Major retailers—including Kroger, Walgreens, and Walmart—have announced that they will stop selling e-cigarettes, amid growing uncertainty about the products' safety.
Background: Vaping illness cases top 1,000
CDC data updated Thursday shows the number of reported cases of a lung illness linked to e-cigarette used and vaping has risen to 1,080, with 18 reported deaths. Cases of the illness have been reported in 46 states and one U.S. territory, with deaths reported in 15 states.
CDC said a majority of patients with the illness have reported using products containing the compound tetrahydrocannabinol (THC), the high-inducing chemical found in marijuana. However, investigators said they are not yet narrowing the scope of their probe.
Anne Schuchat—CDC's principal deputy director, who is overseeing the agency's investigation into the matter—said CDC recommends that people abstain from vaping products, and particularly products that use THC. "We really have the feeling right now that there might be a lot of different, nasty things in e-cigarette or vaping products," she said.
Major retailers say they'll stop selling e-cigarettes
Over the past few weeks, Kroger, Walgreens, and Walmart all have announced that they will stop selling e-cigarette products.
Walmart in a memo issued last month said it will stop selling e-cigarettes at all U.S. Walmart and Sam's Club locations because of "regulatory complexity and uncertainty" around the products. The retailer said it will officially stop selling the products "after selling through current inventory."
Similarly, Kroger on Monday said it will no longer sell e-cigarettes at its 2,700 stores and 1,500 fuel centers once it clears its current inventory. The retailer in a statement said it is "discontinuing the sale of … e-cigarettes … due to the mounting questions and increasingly-complex regulatory environment associated with these products."
Walgreens on Monday also announced it will stop selling e-cigarette products at its 10,000 U.S. stores, noting health agencies' investigations into the vaping-linked lung illness. The company said the decision also is "reflective of developing regulations in a growing number of states and municipalities."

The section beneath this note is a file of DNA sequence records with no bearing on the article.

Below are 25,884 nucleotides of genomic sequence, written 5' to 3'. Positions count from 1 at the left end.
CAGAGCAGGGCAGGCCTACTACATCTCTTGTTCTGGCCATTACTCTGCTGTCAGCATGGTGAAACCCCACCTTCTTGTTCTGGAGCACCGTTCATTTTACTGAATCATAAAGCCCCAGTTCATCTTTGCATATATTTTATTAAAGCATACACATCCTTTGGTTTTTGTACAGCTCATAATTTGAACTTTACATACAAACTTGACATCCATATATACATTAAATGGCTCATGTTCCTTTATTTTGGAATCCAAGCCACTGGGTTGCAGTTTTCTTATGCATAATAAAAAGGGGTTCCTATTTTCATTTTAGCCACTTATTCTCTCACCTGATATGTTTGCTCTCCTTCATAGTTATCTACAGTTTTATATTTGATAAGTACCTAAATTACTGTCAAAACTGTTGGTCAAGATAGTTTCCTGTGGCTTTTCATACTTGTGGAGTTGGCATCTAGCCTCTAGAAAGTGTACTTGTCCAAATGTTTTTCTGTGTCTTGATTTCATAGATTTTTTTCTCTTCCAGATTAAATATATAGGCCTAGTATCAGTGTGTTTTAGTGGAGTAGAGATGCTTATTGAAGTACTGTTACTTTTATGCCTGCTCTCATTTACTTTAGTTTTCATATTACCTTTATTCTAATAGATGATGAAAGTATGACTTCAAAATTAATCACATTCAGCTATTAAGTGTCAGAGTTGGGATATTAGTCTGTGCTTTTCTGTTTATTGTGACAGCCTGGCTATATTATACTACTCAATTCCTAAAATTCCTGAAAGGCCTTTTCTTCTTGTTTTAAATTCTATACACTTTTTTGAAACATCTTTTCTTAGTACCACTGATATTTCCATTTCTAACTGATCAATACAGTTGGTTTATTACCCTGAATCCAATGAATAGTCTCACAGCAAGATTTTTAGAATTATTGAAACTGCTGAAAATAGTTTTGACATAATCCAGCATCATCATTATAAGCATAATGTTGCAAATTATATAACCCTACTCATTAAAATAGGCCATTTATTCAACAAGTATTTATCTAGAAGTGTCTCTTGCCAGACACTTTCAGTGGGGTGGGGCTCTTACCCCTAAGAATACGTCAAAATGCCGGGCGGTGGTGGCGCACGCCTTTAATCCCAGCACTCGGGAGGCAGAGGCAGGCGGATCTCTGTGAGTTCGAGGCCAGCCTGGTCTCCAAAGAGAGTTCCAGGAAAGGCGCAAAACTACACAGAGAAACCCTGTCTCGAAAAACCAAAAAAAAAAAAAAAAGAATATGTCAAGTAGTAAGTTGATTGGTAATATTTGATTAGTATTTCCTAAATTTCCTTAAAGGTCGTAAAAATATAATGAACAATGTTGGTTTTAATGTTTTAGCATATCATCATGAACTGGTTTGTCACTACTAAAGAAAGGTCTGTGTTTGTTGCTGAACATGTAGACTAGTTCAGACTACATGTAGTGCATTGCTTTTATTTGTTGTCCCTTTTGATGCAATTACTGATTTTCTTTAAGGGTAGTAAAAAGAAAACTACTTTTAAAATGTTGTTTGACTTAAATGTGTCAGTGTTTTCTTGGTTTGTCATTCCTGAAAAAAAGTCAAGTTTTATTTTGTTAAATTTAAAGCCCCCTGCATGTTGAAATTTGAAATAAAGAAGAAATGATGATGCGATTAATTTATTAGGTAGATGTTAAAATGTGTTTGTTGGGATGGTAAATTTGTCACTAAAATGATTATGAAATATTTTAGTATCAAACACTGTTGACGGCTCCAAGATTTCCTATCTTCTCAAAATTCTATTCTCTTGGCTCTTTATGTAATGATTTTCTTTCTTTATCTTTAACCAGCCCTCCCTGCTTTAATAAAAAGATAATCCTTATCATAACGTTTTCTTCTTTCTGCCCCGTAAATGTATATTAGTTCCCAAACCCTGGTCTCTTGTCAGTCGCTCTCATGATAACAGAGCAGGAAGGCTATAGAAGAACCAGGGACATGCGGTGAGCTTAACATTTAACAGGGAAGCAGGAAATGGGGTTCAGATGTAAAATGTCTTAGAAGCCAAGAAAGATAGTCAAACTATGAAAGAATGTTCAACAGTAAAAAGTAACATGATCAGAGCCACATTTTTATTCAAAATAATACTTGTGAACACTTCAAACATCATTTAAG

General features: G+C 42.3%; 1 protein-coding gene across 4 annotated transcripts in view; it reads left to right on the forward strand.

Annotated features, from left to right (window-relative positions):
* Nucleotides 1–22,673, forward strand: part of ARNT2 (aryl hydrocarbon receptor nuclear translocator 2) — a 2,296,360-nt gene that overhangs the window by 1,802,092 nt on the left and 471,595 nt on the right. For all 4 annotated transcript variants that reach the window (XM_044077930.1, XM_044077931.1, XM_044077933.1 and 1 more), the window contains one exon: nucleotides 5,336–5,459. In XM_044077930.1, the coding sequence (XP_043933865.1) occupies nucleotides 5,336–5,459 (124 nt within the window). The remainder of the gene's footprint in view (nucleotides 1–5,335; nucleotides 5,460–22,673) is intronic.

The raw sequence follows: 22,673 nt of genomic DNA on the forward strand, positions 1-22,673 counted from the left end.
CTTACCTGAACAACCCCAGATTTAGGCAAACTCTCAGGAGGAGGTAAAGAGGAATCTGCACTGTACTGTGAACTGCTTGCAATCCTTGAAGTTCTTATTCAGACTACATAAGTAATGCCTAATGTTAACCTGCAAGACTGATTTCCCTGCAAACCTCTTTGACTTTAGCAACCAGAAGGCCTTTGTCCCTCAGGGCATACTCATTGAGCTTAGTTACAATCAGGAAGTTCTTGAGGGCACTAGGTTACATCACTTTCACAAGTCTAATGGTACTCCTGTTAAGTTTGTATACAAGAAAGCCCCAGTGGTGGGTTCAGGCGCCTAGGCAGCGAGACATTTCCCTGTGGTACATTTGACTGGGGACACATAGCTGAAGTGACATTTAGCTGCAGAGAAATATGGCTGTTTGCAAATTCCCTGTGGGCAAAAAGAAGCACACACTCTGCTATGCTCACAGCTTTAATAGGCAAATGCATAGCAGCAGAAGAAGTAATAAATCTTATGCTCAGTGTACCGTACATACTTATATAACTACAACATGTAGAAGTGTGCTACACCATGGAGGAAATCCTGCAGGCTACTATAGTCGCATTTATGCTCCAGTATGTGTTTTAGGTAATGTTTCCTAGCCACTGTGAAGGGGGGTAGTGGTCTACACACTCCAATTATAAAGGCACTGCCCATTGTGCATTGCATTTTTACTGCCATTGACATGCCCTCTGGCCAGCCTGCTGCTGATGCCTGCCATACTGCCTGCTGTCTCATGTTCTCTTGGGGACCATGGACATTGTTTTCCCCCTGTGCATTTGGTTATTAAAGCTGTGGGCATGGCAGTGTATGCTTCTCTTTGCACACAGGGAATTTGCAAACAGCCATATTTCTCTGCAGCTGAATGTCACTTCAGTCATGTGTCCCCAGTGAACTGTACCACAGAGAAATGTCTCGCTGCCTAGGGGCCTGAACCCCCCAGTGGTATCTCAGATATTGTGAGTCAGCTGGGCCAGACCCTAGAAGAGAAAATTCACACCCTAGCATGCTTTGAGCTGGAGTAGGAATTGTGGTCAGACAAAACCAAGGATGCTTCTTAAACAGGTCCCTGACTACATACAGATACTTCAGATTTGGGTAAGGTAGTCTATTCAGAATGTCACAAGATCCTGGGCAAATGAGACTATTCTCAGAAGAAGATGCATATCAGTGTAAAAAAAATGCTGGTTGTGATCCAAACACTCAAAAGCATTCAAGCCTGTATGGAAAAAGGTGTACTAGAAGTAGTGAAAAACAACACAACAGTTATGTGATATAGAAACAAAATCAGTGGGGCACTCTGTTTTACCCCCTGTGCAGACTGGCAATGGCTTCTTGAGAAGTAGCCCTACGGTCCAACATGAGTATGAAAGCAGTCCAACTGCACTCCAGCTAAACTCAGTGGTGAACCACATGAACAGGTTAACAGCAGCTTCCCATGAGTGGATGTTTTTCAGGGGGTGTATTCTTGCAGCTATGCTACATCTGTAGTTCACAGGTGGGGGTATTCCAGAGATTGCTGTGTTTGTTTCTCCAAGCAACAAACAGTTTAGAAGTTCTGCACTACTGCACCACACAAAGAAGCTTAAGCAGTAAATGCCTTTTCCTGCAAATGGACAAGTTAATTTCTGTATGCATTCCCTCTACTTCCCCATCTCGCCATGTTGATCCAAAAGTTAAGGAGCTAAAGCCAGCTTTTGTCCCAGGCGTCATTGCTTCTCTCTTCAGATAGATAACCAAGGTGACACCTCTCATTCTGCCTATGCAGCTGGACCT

According to Forbes, Walgreens also is considering whether to stop selling traditional tobacco products. Kroger did not say whether it will stop selling traditional cigarettes, The Hill reports.
CVS Health CEO Larry Merlo said CVS Pharmacy has never sold e-cigarettes and, in June, the company and Aetna Foundation announced more than $10 million in funding to support youth smoking and e-cigarette prevention strategies. CVS stopped selling all tobacco products, including combustible cigarettes, in 2014.
Rite Aid in April also announced that it was halting e-cigarette sales in its stores, citing increasing youth use of the products.
The moves come after many retailers earlier this year set a minimum age of 21 to purchase any tobacco products, reflective of developing regulations that aim to decrease tobacco use among youth.
The retailers have joined companies such as CBS, WarnerMedia, and Viacom that have cut ties with the e-cigarette industry, The Hill reports (Coleman, The Hill, 10/7; Balu/Naidu, Reuters, 10/7; Jaspen, Forbes, 10/7; Nassauer, Wall Street Journal, 9/20; LaVito/Reagan, CNBC, 9/20; Borney, USA Today, 10/7).